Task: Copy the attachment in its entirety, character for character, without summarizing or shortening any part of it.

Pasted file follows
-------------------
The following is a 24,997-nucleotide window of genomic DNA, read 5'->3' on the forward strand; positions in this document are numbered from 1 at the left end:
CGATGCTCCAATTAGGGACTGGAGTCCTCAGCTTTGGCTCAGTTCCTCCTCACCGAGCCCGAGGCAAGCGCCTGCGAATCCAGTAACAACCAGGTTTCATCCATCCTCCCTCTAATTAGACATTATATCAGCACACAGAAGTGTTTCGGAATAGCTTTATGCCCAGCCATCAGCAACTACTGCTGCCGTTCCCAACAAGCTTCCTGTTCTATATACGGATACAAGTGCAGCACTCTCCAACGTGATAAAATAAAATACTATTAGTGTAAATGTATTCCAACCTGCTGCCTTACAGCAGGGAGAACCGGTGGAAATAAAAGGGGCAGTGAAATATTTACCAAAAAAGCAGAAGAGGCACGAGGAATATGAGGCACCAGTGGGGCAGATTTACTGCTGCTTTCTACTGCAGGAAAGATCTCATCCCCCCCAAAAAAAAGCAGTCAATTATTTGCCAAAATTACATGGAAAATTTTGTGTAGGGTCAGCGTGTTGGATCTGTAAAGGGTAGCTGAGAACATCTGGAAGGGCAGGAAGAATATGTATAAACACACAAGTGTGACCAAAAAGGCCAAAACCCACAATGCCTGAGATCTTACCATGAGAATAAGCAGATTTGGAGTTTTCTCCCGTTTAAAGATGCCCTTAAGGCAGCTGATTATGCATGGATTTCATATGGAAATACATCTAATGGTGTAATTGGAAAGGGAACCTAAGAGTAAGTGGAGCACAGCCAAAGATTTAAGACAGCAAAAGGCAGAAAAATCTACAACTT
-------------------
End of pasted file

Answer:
The following is a 24,997-nucleotide window of genomic DNA, read 5'->3' on the forward strand; positions in this document are numbered from 1 at the left end:
CGATGCTCCAATTAGGGACTGGAGTCCTCAGCTTTGGCTCAGTTCCTCCTCACCGAGCCCGAGGCAAGCGCCTGCGAATCCAGTAACAACCAGGTTTCATCCATCCTCCCTCTAATTAGACATTATATCAGCACACAGAAGTGTTTCGGAATAGCTTTATGCCCAGCCATCAGCAACTACTGCTGCCGTTCCCAACAAGCTTCCTGTTCTATATACGGATACAAGTGCAGCACTCTCCAACGTGATAAAATAAAATACTATTAGTGTAAATGTATTCCAACCTGCTGCCTTACAGCAGGGAGAACCGGTGGAAATAAAAGGGGCAGTGAAATATTTACCAAAAAAGCAGAAGAGGCACGAGGAATATGAGGCACCAGTGGGGCAGATTTACTGCTGCTTTCTACTGCAGGAAAGATCTCATCCCCCCCAAAAAAAAGCAGTCAATTATTTGCCAAAATTACATGGAAAATTTTGTGTAGGGTCAGCGTGTTGGATCTGTAAAGGGTAGCTGAGAACATCTGGAAGGGCAGGAAGAATATGTATAAACACACAAGTGTGACCAAAAAGGCCAAAACCCACAATGCCTGAGATCTTACCATGAGAATAAGCAGATTTGGAGTTTTCTCCCGTTTAAAGATGCCCTTAAGGCAGCTGATTATGCATGGATTTCATATGGAAATACATCTAATGGTGTAATTGGAAAGGGAACCTAAGAGTAAGTGGAGCACAGCCAAAGATTTAAGACAGCAAAAGGCAGAAAAATCTACAACTT